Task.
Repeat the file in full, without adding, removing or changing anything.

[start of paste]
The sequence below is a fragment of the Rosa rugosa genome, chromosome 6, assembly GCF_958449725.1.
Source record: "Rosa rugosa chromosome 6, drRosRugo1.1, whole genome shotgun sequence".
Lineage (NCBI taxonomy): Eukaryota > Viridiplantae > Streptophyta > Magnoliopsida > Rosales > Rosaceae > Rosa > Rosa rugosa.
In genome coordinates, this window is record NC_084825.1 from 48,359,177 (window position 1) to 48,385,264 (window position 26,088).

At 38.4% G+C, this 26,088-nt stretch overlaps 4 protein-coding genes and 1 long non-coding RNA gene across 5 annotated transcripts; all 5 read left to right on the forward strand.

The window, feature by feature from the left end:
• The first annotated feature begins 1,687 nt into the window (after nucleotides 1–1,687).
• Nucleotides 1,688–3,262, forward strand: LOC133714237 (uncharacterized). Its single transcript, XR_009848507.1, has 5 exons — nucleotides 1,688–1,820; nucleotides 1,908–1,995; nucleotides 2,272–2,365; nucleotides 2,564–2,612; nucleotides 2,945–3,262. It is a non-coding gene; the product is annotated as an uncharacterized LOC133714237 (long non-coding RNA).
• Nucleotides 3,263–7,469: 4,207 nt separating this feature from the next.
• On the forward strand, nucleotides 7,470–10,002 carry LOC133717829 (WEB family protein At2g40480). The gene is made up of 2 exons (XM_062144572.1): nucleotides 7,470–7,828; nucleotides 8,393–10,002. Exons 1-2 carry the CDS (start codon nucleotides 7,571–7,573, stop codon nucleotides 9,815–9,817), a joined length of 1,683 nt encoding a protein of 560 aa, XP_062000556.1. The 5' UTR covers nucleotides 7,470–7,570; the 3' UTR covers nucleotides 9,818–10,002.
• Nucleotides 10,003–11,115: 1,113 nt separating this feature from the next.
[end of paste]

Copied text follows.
The sequence below is a fragment of the Rosa rugosa genome, chromosome 6, assembly GCF_958449725.1.
Source record: "Rosa rugosa chromosome 6, drRosRugo1.1, whole genome shotgun sequence".
Lineage (NCBI taxonomy): Eukaryota > Viridiplantae > Streptophyta > Magnoliopsida > Rosales > Rosaceae > Rosa > Rosa rugosa.
In genome coordinates, this window is record NC_084825.1 from 48,359,177 (window position 1) to 48,385,264 (window position 26,088).

At 38.4% G+C, this 26,088-nt stretch overlaps 4 protein-coding genes and 1 long non-coding RNA gene across 5 annotated transcripts; all 5 read left to right on the forward strand.

The window, feature by feature from the left end:
• The first annotated feature begins 1,687 nt into the window (after nucleotides 1–1,687).
• Nucleotides 1,688–3,262, forward strand: LOC133714237 (uncharacterized). Its single transcript, XR_009848507.1, has 5 exons — nucleotides 1,688–1,820; nucleotides 1,908–1,995; nucleotides 2,272–2,365; nucleotides 2,564–2,612; nucleotides 2,945–3,262. It is a non-coding gene; the product is annotated as an uncharacterized LOC133714237 (long non-coding RNA).
• Nucleotides 3,263–7,469: 4,207 nt separating this feature from the next.
• On the forward strand, nucleotides 7,470–10,002 carry LOC133717829 (WEB family protein At2g40480). The gene is made up of 2 exons (XM_062144572.1): nucleotides 7,470–7,828; nucleotides 8,393–10,002. Exons 1-2 carry the CDS (start codon nucleotides 7,571–7,573, stop codon nucleotides 9,815–9,817), a joined length of 1,683 nt encoding a protein of 560 aa, XP_062000556.1. The 5' UTR covers nucleotides 7,470–7,570; the 3' UTR covers nucleotides 9,818–10,002.
• Nucleotides 10,003–11,115: 1,113 nt separating this feature from the next.